What's The Difference Between Rationality And Rationalizing?

Posted on November 20, 2015

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The "ize" turns the adjective "rational" into a verb suggesting deliberate effort, contrivance and artifice. Rationalizing is actively putting a rational gloss on our irrational behavior.

How can we tell when someone is rationalizing instead of just being rational? There's no perfectly reliable formula though we sometimes act like there is. One rule we rely upon is that if the rational explanation comes after the behavior ("Um, yeah, no I meant to do that because...") then it's rationalizing, which is funny. It implies the false assumption that all human behavior is consciously motivated.

If there's one thing psychologists have discovered, it's that the majority of human behavior is unconsciously motivated, the product of habit or intuition, not prior deliberation. That’s what minds do. They’re not computers but computer generators. Any behavior we can put reliably on autopilot we do. That’s a deeply rational thing to do, in that it frees our minds to concentrate on what remains uncertain, what can’t be put on autopilot.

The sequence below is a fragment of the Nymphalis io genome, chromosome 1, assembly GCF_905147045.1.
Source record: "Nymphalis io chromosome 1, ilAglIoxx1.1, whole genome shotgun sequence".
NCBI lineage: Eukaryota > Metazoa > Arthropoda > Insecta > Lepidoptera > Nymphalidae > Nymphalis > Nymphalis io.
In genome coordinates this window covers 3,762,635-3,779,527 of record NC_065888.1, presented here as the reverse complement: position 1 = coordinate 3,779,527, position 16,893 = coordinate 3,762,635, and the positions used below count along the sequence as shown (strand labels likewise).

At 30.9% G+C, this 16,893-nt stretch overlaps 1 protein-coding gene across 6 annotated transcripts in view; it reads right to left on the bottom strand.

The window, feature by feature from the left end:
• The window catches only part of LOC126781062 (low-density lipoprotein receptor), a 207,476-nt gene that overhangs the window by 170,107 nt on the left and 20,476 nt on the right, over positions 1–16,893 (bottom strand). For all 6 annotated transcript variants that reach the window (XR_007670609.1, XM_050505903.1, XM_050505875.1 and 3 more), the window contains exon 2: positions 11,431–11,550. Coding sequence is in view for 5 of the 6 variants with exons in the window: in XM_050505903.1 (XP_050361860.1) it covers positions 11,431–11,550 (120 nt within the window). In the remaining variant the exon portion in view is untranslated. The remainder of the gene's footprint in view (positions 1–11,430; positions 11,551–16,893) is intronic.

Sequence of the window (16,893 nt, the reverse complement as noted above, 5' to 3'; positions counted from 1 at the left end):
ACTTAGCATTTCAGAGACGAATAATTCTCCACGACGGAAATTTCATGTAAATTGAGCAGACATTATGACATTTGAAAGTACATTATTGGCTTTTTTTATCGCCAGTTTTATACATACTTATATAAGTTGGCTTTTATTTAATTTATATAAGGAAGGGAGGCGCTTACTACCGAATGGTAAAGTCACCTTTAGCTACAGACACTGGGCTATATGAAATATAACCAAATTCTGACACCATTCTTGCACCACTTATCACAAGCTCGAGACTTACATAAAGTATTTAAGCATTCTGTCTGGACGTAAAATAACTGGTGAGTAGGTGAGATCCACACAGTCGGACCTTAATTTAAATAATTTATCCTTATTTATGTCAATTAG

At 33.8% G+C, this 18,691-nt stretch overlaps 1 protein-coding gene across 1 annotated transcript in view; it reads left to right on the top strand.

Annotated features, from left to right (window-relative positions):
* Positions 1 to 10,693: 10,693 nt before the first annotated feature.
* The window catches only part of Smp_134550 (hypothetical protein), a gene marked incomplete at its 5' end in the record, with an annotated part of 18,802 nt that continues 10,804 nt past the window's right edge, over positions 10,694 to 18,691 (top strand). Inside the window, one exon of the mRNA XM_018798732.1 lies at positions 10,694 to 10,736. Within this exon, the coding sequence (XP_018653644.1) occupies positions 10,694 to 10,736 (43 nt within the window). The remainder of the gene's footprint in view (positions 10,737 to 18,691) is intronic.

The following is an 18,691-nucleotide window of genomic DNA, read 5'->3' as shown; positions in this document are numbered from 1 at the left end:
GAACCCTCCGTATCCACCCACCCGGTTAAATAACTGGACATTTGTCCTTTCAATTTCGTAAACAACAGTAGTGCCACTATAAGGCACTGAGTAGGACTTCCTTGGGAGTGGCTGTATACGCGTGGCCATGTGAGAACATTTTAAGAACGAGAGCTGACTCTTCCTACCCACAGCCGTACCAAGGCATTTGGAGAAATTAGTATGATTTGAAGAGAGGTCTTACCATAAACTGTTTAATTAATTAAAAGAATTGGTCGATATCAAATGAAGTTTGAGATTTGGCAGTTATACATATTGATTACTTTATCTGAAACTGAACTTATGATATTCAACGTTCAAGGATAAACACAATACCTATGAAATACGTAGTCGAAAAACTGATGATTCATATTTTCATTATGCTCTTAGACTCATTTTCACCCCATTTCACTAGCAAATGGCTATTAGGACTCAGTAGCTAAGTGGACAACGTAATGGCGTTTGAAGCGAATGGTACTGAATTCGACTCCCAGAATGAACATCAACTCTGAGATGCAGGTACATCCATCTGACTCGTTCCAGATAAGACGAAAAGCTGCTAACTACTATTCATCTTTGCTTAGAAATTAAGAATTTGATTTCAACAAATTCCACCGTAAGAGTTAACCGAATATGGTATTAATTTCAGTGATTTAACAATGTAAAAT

It turns out there isn’t one true straight-line for rationality. “Rational” comes from ratio, in other words relative value, this worth more than that. Things have different relative value for each of us. Broadly defined, all choices are rational, comparisons of relative worth, which are different for different people in different circumstances.

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Category(s):Adjusting to Change / Life Transitions

Source material from Psychology Today

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